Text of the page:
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Down Syndrome karyotype

Down Syndrome karyotype (Dr_Microbe, iStockphoto)

STEM in Context

Meiosis Mistakes

Jacob Fine

Summary

Errors during meiosis can alter the number of chromosomes in cells and lead to genetic disorders.

People are always pointing out differences between cultures, ethnicities and nationalities. But we all belong to the same species. DNA evidence shows that all humans are more than 99% genetically identical. The remaining 1% percent variance in genetic makeup is due in part to mutations that occur occasionally during cell division. Let’s take a closer look at how this happens.

DNA structure showing the sugar-phosphate backbone and nucleotide bases
DNA structure showing the sugar-phosphate backbone and nucleotide bases (Let’s Talk Science using an image by Dosto [CC BY-SA 3.0] via Wikimedia Commons).

What is DNA?

DNA is short for deoxyribonucleic acid. You’ve probably heard that it’s what makes you unique. DNA is a long chain of molecules that looks like a twisted ladder. The rails are made of sugar and phosphate molecules. These are also called the “backbone” of a DNA molecule. 
Each rung is a combination of four different nucleotide bases. They are adenine, guanine, cytosine and thymine. A different letter stands for each nucleotide. A stands for adenine, G for guanine, C for cytosine and T for thymine.

Strands of DNA contain genes and chromosomes. Genes are like genetic paragraphs written using nucleotides. And chromosomes are like genetic books that contain large number of genes. 

The human body has 23 different chromosomes. Each cell has two copies of each chromosome, one from your mother and the other from your father. This makes for a grand total of 46 chromosomes. Almost every single cell in your body contains the exact same chromosomes.

The human karyotype has 23 sets of chromosomes. The dark grey chromosomes would be from one parent and the light-grey chromosomes would be from the other parent
The human karyotype has 23 sets of chromosomes. The dark grey chromosomes would be from one parent and the light-grey chromosomes would be from the other parent (Source: Adapted from AGeremia [CC BY-SA 3.0] via Wikimedia Commons).

Did you know? 

All living things have a set number of chromosomes. Fruit flies have four chromosomes. Dogs have 78!

The human body has 22 pairs of non-sex chromosomes, called autosomes. That leaves just one pair of sex chromosomes. These determine your biological sex. If you are biologically female, you have two X chromosomes. If you are biologically male, you have one X chromosome and one Y chromosome

What happens to chromosomes during reproduction?

Reproduction depends on specialized sex cells, called gametes. These cells only contain 23 chromosomes, or half the genetic material of other cells. Gametes are commonly known as sperm cells in males, and egg cells in females. 
During reproduction, the 23 chromosomes from the egg cell and those from the sperm cell combine to make a full set of 46 chromosomes. This is called a zygote. This zygote can then develop into a child.

How does our body make new cells?

Your cells create copies of themselves through cell division. In your non-sex cells, this is called mitosis. This is the process your cells use when you grow or heal.

Another type of cell division is called meiosis. Meiosis is cell division that produces gametes. It results in four cells which each contain 23 chromosomes. These new cells are each genetically different from one another.

Meiosis is a two-step process that occurs in the reproductive organs. The steps are called meiosis I and meiosis II. In meiosis I, the chromosomes line up in pairs at the centre of a cell. Then, they are pulled apart into two new cells. In meiosis II, a similar process occurs, except that each new cell contains only 23 chromosomes. The chromosomes are pulled apart by tiny molecular machines called spindles. Spindles are made up largely of microtubules and are organized by the centrosomes.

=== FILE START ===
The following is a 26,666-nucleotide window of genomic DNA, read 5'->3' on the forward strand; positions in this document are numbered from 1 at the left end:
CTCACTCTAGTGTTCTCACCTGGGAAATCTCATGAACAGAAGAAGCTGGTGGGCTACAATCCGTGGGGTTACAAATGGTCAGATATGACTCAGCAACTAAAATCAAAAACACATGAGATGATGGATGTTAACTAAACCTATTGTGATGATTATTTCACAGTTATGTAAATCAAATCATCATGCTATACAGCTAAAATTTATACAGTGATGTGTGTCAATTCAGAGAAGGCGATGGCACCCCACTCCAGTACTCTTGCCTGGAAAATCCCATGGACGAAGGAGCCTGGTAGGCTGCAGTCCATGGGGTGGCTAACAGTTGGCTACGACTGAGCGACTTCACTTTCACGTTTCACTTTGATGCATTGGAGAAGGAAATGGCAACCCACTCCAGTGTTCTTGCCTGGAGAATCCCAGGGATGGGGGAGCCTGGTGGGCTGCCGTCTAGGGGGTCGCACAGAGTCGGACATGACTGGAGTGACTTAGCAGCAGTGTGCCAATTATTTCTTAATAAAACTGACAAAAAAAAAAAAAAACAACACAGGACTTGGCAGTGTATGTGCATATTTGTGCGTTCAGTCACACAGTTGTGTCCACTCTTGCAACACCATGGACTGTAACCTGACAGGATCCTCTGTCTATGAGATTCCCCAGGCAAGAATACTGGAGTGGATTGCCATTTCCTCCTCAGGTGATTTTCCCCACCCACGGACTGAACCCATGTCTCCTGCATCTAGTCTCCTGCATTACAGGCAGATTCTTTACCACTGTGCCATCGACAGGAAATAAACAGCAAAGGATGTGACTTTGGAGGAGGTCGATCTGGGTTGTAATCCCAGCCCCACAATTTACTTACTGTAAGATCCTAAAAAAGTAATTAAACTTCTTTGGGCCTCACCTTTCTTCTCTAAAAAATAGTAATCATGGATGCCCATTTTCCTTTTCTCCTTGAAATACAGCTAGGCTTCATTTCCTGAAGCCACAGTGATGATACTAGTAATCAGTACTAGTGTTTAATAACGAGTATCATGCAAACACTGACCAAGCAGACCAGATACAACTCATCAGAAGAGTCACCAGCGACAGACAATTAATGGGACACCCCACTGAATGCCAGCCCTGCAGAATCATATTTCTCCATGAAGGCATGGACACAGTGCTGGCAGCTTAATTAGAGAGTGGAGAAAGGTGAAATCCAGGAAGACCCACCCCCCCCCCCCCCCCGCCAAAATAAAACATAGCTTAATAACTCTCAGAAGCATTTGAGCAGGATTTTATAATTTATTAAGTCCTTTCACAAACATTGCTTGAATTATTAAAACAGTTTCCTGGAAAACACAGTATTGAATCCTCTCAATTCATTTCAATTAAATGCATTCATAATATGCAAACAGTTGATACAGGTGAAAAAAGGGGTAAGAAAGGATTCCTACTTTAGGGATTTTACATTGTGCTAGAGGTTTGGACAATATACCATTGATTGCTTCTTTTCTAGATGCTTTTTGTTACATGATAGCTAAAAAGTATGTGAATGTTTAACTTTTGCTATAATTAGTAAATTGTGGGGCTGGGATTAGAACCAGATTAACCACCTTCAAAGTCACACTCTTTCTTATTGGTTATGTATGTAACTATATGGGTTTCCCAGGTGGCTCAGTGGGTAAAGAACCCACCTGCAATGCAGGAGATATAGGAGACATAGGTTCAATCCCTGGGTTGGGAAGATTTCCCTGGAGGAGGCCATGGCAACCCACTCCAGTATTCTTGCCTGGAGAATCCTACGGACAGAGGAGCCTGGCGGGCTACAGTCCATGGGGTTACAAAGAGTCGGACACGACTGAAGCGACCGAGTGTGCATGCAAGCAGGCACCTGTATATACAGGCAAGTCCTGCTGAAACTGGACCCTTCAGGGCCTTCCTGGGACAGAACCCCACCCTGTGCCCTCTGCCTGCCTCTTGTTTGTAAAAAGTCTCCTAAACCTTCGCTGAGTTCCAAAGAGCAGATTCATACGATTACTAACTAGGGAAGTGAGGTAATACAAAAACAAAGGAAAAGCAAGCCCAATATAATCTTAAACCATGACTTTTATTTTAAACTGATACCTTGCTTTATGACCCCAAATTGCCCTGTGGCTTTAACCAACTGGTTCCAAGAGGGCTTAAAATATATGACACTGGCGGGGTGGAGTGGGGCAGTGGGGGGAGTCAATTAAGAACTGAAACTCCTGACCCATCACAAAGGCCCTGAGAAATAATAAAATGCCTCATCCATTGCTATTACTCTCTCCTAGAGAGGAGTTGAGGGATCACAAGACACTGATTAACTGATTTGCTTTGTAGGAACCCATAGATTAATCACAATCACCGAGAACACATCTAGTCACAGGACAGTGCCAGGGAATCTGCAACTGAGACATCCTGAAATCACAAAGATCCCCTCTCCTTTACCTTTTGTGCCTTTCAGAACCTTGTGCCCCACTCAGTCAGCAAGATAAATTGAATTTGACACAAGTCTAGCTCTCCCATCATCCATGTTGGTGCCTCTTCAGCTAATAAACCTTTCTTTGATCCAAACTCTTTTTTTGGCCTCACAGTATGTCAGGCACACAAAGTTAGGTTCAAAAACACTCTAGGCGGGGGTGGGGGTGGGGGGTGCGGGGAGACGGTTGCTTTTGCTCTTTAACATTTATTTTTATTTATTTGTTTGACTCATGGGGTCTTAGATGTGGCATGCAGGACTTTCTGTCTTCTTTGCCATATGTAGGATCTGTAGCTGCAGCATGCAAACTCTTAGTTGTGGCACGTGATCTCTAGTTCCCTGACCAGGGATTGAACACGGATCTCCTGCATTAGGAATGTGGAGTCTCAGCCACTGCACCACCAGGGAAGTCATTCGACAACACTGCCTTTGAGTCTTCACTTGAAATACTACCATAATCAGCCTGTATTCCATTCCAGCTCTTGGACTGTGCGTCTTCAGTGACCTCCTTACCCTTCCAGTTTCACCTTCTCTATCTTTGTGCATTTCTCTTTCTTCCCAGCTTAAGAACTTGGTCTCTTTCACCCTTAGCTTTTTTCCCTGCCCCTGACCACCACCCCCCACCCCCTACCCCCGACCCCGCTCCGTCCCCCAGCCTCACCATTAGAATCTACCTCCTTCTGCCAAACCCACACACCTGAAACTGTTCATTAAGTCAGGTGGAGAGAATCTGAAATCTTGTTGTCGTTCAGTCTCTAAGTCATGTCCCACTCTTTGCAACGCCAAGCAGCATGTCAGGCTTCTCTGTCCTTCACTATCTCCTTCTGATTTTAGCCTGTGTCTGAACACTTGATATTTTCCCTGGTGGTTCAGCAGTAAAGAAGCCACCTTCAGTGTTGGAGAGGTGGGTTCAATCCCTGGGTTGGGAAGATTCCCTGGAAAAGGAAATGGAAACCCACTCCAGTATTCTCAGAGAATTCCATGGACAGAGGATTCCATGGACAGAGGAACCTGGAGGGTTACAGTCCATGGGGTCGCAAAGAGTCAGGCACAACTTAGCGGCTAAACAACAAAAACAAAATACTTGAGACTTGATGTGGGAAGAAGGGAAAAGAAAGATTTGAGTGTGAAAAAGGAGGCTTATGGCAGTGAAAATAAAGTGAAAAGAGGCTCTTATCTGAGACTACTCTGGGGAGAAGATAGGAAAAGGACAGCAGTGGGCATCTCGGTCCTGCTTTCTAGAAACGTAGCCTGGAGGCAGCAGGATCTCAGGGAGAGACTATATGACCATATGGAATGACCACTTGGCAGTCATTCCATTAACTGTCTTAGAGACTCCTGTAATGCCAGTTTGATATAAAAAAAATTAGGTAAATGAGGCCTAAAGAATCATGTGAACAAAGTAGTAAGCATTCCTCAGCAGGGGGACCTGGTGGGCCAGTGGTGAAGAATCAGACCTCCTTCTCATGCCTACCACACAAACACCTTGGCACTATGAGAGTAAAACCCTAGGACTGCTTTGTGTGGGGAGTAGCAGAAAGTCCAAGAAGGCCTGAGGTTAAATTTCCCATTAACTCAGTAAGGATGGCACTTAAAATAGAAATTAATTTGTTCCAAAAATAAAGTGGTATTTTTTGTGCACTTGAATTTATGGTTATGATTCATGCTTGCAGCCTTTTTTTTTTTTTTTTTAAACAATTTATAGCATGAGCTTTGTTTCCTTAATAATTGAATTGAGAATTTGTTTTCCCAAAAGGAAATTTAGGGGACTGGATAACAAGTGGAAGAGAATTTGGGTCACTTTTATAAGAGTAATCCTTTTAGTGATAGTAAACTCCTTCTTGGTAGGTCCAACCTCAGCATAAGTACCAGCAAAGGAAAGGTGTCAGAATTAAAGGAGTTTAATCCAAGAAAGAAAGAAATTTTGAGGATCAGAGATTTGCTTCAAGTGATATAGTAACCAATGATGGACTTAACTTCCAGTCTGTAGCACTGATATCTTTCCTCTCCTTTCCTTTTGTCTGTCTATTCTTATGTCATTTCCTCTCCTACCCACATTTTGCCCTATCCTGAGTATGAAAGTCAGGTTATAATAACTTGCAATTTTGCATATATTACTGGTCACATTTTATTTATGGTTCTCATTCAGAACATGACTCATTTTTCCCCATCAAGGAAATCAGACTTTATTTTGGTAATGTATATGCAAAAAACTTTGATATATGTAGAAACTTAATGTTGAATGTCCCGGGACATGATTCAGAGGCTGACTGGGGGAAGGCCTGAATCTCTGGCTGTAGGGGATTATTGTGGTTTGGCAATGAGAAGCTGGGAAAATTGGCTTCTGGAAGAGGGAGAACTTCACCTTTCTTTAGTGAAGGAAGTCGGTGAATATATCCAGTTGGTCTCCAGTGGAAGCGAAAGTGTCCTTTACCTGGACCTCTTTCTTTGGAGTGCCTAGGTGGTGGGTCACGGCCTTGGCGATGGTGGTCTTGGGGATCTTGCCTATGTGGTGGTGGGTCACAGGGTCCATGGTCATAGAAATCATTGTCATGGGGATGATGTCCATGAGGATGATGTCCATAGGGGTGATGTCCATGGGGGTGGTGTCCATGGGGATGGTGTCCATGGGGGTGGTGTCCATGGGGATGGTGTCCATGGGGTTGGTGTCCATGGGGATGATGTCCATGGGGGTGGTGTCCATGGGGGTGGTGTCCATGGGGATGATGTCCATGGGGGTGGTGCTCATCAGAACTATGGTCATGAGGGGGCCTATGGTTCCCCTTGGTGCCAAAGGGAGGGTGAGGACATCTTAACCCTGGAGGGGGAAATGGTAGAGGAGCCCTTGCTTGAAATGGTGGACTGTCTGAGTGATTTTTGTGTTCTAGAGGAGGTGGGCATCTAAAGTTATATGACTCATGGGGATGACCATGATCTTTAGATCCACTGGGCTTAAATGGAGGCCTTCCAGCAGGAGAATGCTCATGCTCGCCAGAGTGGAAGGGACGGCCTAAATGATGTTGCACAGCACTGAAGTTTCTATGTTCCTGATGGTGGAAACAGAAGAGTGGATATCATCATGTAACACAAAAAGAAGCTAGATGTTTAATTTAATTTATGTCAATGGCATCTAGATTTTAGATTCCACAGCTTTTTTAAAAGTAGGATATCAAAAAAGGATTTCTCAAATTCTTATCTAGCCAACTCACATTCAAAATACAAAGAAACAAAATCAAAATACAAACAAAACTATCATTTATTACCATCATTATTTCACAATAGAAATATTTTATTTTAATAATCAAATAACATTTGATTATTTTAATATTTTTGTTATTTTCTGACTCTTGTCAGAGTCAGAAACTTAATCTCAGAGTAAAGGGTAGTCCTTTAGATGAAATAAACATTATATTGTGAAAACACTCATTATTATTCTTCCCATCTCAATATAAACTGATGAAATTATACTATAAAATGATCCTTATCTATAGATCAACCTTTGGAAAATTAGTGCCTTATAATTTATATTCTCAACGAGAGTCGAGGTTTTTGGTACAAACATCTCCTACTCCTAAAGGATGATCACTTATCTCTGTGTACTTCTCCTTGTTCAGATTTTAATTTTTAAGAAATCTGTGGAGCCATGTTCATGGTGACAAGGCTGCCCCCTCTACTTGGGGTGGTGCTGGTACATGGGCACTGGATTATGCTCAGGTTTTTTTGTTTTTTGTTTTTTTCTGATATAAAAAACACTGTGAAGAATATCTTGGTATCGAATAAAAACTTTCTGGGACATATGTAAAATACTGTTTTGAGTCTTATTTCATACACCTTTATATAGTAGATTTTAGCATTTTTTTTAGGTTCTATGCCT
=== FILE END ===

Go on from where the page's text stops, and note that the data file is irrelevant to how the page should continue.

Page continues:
Sometimes, the spindle does not do its job properly. That means new cells end up with too few or too many chromosomes. This is called nondisjunction.

What is nondisjunction?

Nondisjunction happens when a chromosome pair doesn’t separate during meiosis. As a result, one of the gametes contains extra chromosomes, while others have too few.

Diagram showing normal meiosis as well as nondisjunction errors that can occur in meiosis I and II. The letter “n” stands for the number of chromosomes
Diagram showing normal meiosis as well as nondisjunction errors that can occur in meiosis I and II. The letter “n” stands for the number of chromosomes (© 2019 Let’s Talk Science based on an image by Bioninja).

Why are some people born with too few or too many chromosomes? 

If a sex cell that has suffered a nondisjunction event is combined with a sex cell from the opposite sex, the resulting zygote will have more or less than 46 chromosomes. This means that when that baby is born, it will have more or less than 46 chromosomes. This person will also have either too many or too few genes. Biologists call this aneuploidy

Without 46 chromosomes, the human body will make the wrong number of proteins. Proteins play many roles. For example, they help build and repair tissues, like hair and nails. They also create and regulate hormones. Without the right number of proteins, the processes in your body may not work properly.

Did you know? 

Almost 6% of all babies are born with some form of genetic disorder. Worldwide, that’s about 8 million babies every year. 

What happens if you have too many chromosomes?

Sarah Gordy is a British actress who has Down syndrome.
Sarah Gordy is a British actress who has Down syndrome. In 2018, she became the first woman with Down syndrome to receive the prestigious Most Excellent Order of the British Empire.

If one of the original cells had an extra chromosome, the person will have trisomy. This is a type of aneuploidy. People with trisomies have three copies of a particular chromosome (instead of two). This means these individuals have a total of 47 chromosomes (n+1).

Trisomies are named after the chromosome pair that gets the extra chromosome. Trisomy 21 is a fairly common aneuploidy that involves an extra chromosome 21. This is also called Down syndrome. It affects about one in every 750 babies born in Canada. Children with Trisomy 21 may experience delays when learning to crawl, walk and speak. As they get older, they may have trouble with reasoning and understanding. 

Two other examples are Trisomy 13 (Patau syndrome) and Trisomy 18 (Edward’s syndrome). They can both cause serious brain, heart and spinal cord defects. Many babies born with these syndromes only live a few days.  

What problems do extra X and Y chromosomes cause?

In a female fetus, an extra X chromosome causes Triple X syndrome. It is associated with learning disabilities and organ abnormalities.